The internal reorganization continues.
If you thought Ford was done restructuring its business model then think again. Earlier this month, the Blue Oval announced plans to split its EV and ICE operations into two divisions, Ford Model e and Ford Blue, respectively. This is part of the grander Ford+ plan designed to keep the automaker competitive as the industry moves into new technologies and electrification. And apparently, CEO Jim Farley ordered the creation of another division late last year called Ford Next.
Per Bloomberg, the new division is tasked with developing autonomous vehicles and other new advanced technologies. Farley hired Franck Louis-Victor, a specialist in new businesses, to run things. The division is also responsible for Ford's stake in Argo AI and is also tasked with seeking out startups and other mobility service-related companies.
The creation of Ford Next now allows the carmaker to directly compete with the likes of Google's Waymo and even Tesla. "This reflects a more nuanced rebranding and repositioning of an existing group, not creation of a new one or a significant structural shift," said company spokeswoman Jennifer Flake. "It's our approach to the business model. You use it to foster innovation, you use it to actually incubate new business ideas."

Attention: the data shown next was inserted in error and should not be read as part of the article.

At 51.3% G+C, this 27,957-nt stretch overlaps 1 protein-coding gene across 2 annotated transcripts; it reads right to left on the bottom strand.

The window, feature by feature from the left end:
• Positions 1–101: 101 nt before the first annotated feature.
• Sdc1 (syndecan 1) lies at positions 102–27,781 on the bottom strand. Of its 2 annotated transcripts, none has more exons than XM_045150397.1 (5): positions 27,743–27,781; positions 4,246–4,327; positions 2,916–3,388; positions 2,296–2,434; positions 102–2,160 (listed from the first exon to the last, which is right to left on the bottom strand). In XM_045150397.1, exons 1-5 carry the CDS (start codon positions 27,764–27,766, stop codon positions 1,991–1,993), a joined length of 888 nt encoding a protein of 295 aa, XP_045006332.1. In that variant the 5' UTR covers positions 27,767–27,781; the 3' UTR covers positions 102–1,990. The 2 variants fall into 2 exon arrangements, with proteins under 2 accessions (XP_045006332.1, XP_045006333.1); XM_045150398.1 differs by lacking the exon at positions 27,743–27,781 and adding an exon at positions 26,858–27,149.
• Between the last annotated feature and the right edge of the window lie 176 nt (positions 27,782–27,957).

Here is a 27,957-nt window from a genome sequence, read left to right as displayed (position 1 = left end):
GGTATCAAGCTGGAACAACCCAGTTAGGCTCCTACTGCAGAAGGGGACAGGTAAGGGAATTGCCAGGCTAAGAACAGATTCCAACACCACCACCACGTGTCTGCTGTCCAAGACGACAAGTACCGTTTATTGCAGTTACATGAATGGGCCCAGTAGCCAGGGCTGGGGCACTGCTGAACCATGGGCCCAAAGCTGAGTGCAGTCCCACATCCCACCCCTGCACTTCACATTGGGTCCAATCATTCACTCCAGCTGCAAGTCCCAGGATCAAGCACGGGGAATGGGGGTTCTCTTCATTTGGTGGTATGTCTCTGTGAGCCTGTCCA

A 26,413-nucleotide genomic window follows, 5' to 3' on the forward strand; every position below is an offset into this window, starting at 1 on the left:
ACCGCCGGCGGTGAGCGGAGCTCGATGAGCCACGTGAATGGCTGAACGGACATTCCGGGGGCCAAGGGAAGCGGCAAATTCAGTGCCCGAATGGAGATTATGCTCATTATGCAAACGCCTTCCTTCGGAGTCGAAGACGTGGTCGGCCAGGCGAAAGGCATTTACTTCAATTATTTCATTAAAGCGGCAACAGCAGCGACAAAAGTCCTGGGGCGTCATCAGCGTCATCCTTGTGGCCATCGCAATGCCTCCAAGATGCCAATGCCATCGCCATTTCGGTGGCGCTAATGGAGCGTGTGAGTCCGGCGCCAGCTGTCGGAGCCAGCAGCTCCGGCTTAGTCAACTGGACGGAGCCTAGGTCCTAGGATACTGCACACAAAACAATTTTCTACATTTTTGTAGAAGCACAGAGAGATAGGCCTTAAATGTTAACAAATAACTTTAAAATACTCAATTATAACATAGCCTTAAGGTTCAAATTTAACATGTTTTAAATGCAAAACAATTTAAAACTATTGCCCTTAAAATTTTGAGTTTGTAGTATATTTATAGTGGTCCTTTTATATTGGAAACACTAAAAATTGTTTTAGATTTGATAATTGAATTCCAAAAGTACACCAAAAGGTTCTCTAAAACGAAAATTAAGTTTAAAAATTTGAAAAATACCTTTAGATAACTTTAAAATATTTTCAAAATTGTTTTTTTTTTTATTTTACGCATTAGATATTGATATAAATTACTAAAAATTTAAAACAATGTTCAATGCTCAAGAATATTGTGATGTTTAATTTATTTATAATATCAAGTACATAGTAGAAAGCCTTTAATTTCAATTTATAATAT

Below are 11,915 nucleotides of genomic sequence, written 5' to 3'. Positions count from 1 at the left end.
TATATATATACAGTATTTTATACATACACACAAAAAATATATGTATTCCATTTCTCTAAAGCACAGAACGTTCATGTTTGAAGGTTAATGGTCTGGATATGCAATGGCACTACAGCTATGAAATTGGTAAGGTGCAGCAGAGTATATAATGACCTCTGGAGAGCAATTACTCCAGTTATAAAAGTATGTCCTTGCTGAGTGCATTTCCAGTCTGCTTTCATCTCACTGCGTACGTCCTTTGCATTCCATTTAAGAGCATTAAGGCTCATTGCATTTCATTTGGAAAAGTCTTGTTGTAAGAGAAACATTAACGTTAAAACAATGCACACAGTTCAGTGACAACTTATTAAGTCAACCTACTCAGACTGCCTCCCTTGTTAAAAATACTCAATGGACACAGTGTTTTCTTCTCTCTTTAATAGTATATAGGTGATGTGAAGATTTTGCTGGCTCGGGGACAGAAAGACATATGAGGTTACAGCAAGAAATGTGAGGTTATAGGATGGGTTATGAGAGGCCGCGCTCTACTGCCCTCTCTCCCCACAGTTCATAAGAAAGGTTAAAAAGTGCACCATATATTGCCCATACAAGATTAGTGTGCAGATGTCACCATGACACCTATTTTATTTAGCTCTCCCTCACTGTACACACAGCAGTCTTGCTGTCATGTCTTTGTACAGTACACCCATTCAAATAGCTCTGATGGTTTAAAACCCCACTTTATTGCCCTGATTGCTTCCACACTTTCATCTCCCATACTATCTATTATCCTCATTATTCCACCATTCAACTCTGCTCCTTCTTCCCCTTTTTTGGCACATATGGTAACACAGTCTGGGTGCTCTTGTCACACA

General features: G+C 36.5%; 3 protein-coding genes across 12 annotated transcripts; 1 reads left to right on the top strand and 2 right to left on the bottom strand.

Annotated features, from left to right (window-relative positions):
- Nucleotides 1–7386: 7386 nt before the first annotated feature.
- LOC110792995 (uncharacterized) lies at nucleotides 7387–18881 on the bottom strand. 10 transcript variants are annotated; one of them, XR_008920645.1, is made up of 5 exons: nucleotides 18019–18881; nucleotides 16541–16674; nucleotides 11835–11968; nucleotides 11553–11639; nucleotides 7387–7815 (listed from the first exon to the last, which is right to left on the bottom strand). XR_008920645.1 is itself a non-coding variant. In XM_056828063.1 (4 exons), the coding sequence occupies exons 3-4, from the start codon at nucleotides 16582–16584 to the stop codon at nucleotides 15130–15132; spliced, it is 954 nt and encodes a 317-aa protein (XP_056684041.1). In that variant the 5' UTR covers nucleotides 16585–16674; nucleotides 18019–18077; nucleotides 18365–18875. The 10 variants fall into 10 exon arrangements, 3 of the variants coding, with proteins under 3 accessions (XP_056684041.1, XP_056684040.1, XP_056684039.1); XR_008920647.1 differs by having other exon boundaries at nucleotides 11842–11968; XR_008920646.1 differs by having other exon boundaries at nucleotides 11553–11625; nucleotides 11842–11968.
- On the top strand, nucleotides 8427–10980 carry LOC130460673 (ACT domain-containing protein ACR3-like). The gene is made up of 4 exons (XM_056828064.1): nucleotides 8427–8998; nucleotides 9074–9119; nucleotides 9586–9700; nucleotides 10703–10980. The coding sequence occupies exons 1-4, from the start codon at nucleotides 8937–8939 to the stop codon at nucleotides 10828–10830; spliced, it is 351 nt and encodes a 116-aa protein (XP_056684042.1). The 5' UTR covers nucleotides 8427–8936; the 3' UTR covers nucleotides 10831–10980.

Ford's BlueCruise self-driving technology will obviously continue to undergo improvements under Ford Next's watch. The BlueCruise hands-free driving technology is already available, via an over-the-air software update, on the F-150 and Mustang Mach-E but only if they already came equipped with the optional Ford Co-Pilot 360 Active 2.0 Prep Package.
Anyone who's still surprised or even disagrees with Farley's moves needs to understand that he wants to make the 118-year-old automaker behave and feel more like a startup. The goal is to attract new tech talent who have a history of finding their way to Silicon Valley instead of the Detroit area. He wants this new generation of tech talent to work alongside each other instead of being integrated with those whose specialty is ICE vehicles.
"You can't ask ICE people to do certain things, it takes too long," Farley said last month at a conference. "Ford will ensure we have the right structure and talent in place to compete and win."